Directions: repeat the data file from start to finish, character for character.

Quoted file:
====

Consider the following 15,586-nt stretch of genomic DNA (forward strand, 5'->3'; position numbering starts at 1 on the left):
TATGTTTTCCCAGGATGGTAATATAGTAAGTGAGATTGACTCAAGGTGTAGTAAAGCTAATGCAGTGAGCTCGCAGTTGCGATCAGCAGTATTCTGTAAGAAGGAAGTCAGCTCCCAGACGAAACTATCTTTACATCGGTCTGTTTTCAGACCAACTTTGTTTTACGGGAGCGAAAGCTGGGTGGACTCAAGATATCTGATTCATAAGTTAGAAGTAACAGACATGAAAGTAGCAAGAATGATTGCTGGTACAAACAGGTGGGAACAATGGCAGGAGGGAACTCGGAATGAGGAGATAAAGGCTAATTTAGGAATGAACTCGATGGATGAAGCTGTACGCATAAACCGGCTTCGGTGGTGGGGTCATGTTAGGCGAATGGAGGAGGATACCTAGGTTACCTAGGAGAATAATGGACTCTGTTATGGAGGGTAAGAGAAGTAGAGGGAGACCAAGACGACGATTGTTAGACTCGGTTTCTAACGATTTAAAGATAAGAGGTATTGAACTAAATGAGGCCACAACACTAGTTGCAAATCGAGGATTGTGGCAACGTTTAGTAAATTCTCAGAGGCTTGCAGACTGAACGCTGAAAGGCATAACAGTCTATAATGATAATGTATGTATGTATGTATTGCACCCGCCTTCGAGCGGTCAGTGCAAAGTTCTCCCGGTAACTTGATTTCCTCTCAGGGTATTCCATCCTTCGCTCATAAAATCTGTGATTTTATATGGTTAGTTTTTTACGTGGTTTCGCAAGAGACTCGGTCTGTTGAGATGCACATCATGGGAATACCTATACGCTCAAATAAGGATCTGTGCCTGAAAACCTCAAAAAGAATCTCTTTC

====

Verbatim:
Consider the following 15,586-nt stretch of genomic DNA (forward strand, 5'->3'; position numbering starts at 1 on the left):
TATGTTTTCCCAGGATGGTAATATAGTAAGTGAGATTGACTCAAGGTGTAGTAAAGCTAATGCAGTGAGCTCGCAGTTGCGATCAGCAGTATTCTGTAAGAAGGAAGTCAGCTCCCAGACGAAACTATCTTTACATCGGTCTGTTTTCAGACCAACTTTGTTTTACGGGAGCGAAAGCTGGGTGGACTCAAGATATCTGATTCATAAGTTAGAAGTAACAGACATGAAAGTAGCAAGAATGATTGCTGGTACAAACAGGTGGGAACAATGGCAGGAGGGAACTCGGAATGAGGAGATAAAGGCTAATTTAGGAATGAACTCGATGGATGAAGCTGTACGCATAAACCGGCTTCGGTGGTGGGGTCATGTTAGGCGAATGGAGGAGGATACCTAGGTTACCTAGGAGAATAATGGACTCTGTTATGGAGGGTAAGAGAAGTAGAGGGAGACCAAGACGACGATTGTTAGACTCGGTTTCTAACGATTTAAAGATAAGAGGTATTGAACTAAATGAGGCCACAACACTAGTTGCAAATCGAGGATTGTGGCAACGTTTAGTAAATTCTCAGAGGCTTGCAGACTGAACGCTGAAAGGCATAACAGTCTATAATGATAATGTATGTATGTATGTATTGCACCCGCCTTCGAGCGGTCAGTGCAAAGTTCTCCCGGTAACTTGATTTCCTCTCAGGGTATTCCATCCTTCGCTCATAAAATCTGTGATTTTATATGGTTAGTTTTTTACGTGGTTTCGCAAGAGACTCGGTCTGTTGAGATGCACATCATGGGAATACCTATACGCTCAAATAAGGATCTGTGCCTGAAAACCTCAAAAAGAATCTCTTTC